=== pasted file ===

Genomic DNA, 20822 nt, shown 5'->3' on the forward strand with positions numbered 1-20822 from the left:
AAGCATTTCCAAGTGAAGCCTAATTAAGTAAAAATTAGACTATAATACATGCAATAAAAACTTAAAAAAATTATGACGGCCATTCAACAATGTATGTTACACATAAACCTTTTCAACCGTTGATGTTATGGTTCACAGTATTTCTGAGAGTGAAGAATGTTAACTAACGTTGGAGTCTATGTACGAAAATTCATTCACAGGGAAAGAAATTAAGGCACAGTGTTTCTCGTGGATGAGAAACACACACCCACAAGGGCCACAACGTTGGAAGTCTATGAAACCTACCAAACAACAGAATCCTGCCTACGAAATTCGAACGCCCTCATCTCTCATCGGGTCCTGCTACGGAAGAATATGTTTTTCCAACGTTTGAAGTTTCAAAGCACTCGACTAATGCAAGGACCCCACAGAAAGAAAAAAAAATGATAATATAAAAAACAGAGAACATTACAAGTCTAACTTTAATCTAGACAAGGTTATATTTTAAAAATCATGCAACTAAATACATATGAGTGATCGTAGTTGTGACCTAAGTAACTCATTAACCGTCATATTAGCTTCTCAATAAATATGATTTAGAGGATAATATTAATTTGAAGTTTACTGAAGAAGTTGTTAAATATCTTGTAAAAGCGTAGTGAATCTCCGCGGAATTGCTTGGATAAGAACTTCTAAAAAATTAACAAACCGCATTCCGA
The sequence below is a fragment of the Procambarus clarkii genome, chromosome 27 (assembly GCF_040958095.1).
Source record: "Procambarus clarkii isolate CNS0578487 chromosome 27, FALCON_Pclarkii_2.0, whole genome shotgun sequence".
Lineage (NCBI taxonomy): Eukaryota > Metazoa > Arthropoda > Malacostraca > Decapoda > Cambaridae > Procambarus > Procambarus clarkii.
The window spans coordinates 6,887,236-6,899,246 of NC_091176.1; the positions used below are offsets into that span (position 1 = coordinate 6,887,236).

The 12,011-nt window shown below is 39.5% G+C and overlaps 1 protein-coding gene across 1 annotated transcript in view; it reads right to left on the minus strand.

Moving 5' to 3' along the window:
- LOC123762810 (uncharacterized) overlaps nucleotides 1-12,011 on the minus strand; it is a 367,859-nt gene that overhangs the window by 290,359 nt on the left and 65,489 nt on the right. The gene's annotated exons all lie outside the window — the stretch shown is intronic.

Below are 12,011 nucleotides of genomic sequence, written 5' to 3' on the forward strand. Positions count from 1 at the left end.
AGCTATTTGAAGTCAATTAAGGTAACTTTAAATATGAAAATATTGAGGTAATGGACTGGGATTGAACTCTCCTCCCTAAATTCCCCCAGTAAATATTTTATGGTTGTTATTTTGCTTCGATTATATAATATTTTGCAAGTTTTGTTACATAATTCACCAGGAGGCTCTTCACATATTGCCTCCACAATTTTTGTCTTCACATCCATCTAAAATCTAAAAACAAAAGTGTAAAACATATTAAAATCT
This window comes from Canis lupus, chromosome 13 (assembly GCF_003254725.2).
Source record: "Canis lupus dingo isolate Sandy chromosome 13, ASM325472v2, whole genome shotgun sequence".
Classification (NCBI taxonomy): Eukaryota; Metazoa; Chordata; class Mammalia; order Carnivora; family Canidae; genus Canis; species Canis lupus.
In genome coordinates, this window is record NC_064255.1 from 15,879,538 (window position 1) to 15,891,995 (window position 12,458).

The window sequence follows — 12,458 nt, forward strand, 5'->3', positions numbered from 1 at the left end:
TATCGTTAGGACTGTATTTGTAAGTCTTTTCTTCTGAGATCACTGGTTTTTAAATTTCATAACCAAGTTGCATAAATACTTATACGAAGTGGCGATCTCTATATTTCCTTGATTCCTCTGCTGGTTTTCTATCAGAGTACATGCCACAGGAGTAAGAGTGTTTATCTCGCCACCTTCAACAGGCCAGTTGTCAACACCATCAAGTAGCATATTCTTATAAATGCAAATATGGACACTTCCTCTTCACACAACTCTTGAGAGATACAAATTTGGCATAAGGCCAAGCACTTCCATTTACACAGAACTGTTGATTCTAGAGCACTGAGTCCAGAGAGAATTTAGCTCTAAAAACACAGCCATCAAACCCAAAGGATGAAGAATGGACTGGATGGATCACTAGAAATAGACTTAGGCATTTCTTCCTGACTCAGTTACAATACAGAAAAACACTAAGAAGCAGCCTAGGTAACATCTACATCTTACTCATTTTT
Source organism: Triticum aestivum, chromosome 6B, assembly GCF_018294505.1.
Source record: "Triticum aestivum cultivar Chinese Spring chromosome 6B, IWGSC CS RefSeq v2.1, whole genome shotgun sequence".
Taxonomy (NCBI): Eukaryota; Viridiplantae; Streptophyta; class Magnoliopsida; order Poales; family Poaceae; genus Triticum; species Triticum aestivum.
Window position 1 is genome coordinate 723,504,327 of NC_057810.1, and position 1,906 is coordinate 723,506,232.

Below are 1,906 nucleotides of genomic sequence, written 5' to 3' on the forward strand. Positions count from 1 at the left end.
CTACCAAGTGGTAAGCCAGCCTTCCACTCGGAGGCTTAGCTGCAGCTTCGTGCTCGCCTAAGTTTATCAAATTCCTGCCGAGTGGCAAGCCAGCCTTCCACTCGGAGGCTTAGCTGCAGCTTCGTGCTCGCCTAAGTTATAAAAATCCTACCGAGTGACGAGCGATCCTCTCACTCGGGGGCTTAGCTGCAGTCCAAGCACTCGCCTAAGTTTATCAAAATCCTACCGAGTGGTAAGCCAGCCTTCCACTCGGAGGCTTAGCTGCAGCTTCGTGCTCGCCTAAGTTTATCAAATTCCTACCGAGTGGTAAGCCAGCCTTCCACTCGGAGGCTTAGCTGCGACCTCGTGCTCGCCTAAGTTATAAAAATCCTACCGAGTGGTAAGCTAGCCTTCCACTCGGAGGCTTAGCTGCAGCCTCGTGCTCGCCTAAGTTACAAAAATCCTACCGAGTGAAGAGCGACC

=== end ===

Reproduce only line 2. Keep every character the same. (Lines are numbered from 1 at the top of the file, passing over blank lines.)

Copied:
AAGCATTTCCAAGTGAAGCCTAATTAAGTAAAAATTAGACTATAATACATGCAATAAAAACTTAAAAAAATTATGACGGCCATTCAACAATGTATGTTACACATAAACCTTTTCAACCGTTGATGTTATGGTTCACAGTATTTCTGAGAGTGAAGAATGTTAACTAACGTTGGAGTCTATGTACGAAAATTCATTCACAGGGAAAGAAATTAAGGCACAGTGTTTCTCGTGGATGAGAAACACACACCCACAAGGGCCACAACGTTGGAAGTCTATGAAACCTACCAAACAACAGAATCCTGCCTACGAAATTCGAACGCCCTCATCTCTCATCGGGTCCTGCTACGGAAGAATATGTTTTTCCAACGTTTGAAGTTTCAAAGCACTCGACTAATGCAAGGACCCCACAGAAAGAAAAAAAAATGATAATATAAAAAACAGAGAACATTACAAGTCTAACTTTAATCTAGACAAGGTTATATTTTAAAAATCATGCAACTAAATACATATGAGTGATCGTAGTTGTGACCTAAGTAACTCATTAACCGTCATATTAGCTTCTCAATAAATATGATTTAGAGGATAATATTAATTTGAAGTTTACTGAAGAAGTTGTTAAATATCTTGTAAAAGCGTAGTGAATCTCCGCGGAATTGCTTGGATAAGAACTTCTAAAAAATTAACAAACCGCATTCCGA